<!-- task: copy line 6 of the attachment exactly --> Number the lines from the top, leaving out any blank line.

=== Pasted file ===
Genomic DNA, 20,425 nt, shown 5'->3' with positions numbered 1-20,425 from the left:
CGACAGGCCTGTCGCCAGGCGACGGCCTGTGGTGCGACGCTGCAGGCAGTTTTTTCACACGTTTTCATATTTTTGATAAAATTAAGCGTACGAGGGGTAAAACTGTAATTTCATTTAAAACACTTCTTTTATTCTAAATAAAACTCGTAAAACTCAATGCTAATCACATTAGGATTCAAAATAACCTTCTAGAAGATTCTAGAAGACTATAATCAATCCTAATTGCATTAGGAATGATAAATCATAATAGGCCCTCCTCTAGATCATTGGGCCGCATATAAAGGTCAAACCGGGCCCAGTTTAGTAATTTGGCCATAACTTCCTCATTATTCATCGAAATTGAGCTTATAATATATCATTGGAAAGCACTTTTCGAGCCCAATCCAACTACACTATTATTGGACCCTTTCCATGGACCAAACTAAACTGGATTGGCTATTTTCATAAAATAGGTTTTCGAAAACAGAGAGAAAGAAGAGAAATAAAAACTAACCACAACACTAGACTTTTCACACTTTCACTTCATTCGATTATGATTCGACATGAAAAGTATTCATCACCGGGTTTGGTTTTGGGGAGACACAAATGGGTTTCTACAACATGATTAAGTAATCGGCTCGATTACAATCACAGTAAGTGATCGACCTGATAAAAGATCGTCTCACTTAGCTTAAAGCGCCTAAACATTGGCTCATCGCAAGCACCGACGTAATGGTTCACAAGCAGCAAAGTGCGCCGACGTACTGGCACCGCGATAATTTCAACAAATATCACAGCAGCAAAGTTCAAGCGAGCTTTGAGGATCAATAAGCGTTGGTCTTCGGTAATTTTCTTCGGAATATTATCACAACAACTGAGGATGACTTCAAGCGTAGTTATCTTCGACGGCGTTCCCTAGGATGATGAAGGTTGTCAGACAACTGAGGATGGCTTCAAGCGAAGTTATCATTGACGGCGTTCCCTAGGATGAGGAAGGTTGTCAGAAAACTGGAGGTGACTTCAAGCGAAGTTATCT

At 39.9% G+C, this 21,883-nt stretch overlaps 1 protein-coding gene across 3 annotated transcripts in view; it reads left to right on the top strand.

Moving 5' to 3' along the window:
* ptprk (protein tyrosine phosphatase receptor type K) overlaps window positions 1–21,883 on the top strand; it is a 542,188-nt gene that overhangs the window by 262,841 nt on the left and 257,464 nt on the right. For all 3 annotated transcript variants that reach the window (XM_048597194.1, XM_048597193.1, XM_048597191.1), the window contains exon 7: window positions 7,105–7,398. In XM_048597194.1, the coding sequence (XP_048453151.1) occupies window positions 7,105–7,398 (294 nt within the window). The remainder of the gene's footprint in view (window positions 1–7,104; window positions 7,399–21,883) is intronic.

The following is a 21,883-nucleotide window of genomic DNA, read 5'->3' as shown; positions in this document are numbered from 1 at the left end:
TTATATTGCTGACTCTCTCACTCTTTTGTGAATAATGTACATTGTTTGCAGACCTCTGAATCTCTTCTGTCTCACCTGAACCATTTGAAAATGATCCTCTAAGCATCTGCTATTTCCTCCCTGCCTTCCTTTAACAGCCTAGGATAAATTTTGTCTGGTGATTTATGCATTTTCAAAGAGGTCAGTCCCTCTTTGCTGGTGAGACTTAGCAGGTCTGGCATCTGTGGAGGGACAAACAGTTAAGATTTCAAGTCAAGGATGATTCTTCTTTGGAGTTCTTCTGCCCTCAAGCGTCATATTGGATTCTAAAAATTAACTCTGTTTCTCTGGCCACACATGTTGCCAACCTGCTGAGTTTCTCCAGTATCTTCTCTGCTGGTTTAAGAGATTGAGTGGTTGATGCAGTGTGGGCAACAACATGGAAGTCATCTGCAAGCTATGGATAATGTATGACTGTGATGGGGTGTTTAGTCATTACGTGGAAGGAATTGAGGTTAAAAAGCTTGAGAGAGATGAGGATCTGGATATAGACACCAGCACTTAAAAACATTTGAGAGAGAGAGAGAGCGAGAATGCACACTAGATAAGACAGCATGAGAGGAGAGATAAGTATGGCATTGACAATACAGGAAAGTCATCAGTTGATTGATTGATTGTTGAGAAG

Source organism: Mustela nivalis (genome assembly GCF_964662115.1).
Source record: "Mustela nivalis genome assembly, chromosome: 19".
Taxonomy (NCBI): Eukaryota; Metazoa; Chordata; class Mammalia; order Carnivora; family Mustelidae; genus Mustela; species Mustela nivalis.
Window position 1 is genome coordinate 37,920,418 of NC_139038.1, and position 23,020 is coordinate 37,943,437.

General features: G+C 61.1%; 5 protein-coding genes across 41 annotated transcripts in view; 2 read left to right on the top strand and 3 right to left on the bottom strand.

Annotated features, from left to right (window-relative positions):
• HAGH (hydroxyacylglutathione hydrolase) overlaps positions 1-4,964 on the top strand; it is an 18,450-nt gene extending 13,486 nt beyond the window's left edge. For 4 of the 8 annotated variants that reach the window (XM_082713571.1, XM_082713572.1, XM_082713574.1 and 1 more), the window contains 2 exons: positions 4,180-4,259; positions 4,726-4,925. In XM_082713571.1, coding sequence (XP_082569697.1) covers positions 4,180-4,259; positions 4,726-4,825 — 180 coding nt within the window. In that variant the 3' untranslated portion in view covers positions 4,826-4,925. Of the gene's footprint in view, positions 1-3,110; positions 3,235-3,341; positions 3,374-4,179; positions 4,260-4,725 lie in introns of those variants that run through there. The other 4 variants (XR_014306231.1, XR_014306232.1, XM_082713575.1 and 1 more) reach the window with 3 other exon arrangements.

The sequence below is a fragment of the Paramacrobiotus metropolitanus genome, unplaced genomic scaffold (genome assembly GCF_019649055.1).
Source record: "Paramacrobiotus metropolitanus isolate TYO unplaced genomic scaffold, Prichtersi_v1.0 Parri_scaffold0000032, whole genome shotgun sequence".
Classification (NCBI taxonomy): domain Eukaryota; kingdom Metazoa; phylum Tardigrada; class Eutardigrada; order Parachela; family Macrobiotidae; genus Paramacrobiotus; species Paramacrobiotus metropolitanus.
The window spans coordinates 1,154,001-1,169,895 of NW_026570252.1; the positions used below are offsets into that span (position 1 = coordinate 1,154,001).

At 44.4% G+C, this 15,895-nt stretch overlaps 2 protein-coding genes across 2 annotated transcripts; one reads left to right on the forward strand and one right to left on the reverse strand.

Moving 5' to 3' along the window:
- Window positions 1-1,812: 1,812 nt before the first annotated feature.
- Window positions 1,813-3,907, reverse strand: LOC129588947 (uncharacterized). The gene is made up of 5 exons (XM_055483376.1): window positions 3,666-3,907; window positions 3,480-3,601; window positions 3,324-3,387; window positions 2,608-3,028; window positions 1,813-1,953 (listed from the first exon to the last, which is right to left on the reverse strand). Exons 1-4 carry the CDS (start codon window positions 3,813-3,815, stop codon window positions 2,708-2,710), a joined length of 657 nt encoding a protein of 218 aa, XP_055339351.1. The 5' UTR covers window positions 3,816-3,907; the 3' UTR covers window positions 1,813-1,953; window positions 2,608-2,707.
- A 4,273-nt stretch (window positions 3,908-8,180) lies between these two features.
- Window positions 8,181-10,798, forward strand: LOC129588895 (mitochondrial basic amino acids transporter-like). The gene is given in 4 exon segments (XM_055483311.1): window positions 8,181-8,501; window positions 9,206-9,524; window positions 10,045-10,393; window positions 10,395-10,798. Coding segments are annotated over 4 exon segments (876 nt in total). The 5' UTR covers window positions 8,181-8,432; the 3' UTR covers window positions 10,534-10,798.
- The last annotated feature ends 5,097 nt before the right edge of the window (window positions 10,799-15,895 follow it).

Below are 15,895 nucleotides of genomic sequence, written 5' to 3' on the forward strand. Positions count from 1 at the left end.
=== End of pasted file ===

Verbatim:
The following is a 21,883-nucleotide window of genomic DNA, read 5'->3' as shown; positions in this document are numbered from 1 at the left end: